Beijing-backed satellite broadcaster Phoenix TV has applied to run two network television stations in Hong Kong, as the ruling Chinese Communist Party tightens its grip on the city's once-freewheeling media and publishing sectors.
Phoenix has applied for free-to-air licenses to run a 24-hour Cantonese-language entertainment channel and an English channel that shuts down overnight, a government document published on Friday showed.
The station's founder and CEO Liu Changle is a member of China’s top political advisory body, the Chinese People’s Political Consultative Conference (CPPCC).
The station will be applying for an exemption for one of its directors on the grounds that they have extensive experience of the media industry, the consultation document said.
The station raised eyebrows in Hong Kong in August, when it aired a televised "confession" made by detained human rights lawyer Wang Yu, who remains under close police surveillance with her family after being granted "bail" on charges of subversion.
Five Hong Kong booksellers detained by Chinese police for selling "banned books" to customers across the internal border in mainland China were also interviewed by the station, and "confessed" to wrongdoing earlier this year.
In the past, "confessions" by political prisoners have generally been confined to media directly controlled by the Chinese government.
Bruce Lui, senior journalism lecturer at Hong Kong's Baptist University, said Phoenix operates with the full blessing of the Chinese government and represents the face of Beijing's "soft power."
"Some people see Phoenix as a better-looking version of [state broadcaster] CCTV," Lui said.
"The traditional state media format is getting a little tired, so China is encouraging certain private-sector entrepreneurs to preach its message in more attractive packaging," he said.
Phoenix also enjoys a little more leeway in its reporting than state media, including some human-rights content and mentions of the 1989 Tiananmen massacre, he said.
"But there are a lot of things that Phoenix won't report, and in the case of [the Hong Kong booksellers], they got interviews with them, something which could only have happened at the instigation of the government and with its full confidence in the outcome," Lui said.
If the license is granted, Phoenix will see a big expansion in its potential audience.
According to centrist politician Chan Ka-wai, the station's roots are pretty clear to Hong Kong viewers.
"A lot of people have never watched Phoenix, because it was pretty clear when it first arrived on the scene that its news came from mainland China," Chan said.
"Industry insiders know very well that its funding comes from the mainland."
Political columnist Johnny Lau, who once worked for Hong Kong's Beijing-backed Wen Wei Po newspaper, said Phoenix's application for a Hong Kong license suggests that the Communist Party sees the city as a key frontier in its "united front" ideological struggle to win over public opinion.
"There's a saying in Chinese politics about the need to consolidate one's position on the battleground of public opinion," Lau said. "But it goes on to say you must also make inroads into new territories."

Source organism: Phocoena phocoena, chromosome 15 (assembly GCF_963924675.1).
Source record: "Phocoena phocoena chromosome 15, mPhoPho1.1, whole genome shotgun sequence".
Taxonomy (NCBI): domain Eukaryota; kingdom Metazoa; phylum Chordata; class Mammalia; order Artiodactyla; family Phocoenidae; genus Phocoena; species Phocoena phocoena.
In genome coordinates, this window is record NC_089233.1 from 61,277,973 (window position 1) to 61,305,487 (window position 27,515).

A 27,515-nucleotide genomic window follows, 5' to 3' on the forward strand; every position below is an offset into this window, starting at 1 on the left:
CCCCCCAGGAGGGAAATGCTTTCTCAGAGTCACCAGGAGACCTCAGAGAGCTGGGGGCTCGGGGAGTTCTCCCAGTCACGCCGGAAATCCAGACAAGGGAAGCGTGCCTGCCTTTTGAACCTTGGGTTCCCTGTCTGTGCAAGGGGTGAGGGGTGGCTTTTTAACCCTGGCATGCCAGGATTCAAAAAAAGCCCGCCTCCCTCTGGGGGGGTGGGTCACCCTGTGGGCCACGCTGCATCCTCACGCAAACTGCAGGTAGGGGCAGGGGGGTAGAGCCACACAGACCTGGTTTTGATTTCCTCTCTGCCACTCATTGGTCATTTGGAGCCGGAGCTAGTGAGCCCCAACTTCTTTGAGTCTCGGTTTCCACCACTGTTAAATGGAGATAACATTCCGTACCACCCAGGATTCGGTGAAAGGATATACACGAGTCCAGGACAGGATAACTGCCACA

"It's very easy to imagine that there is a political motive behind this apparently commercial move by Phoenix TV," he said.
Under the terms of its 1997 handover to China, Hong Kong was promised the continuation of its existing freedoms of press, publication, and assembly for at least 50 years.
But the cross-border detentions last year of five Hong Kong booksellers accused of selling "banned books" to customers across the internal border in tightly controlled mainland China sparked a public outcry.
Call for action
In July, the Hong Kong Journalists Association (HKJA) called on the city's government to do much more to protect press freedom, citing a "grave threat" to its traditional freedoms of expression and association.
In a report titled "One Country, Two Nightmares," the Hong Kong Journalists' Association (HKJA) said the city's government should take a "much more robust approach towards the protection of press freedom and other rights integral to Hong Kong’s success."
Earlier this year, Beijing's representative office in Hong Kong bought up a key publishing house, Sino United, which owns a chain of bookstores in the city.
The liaison office already owns a number of Chinese-language media, including the Wen Wei Po, Ta Kung Pao, and Hong Kong Commercial Daily newspapers, as well as the online Orange News.
And Reuters reported that at least 33 radio stations in 14 countries now form part of a global web of radio station ownership structured so as to obscure its majority shareholder: state-run China Radio International, or CRI.
The stations broadcast content created or supplied by CRI or its foreign subsidiaries from Finland to Nepal to Australia, and from Philadelphia to San Francisco, the report said.
Reported by Lam Kwok-lap for RFA's Cantonese Service, and by Xin Lin for the Mandarin Service. Translated and written in English by Luisetta Mudie.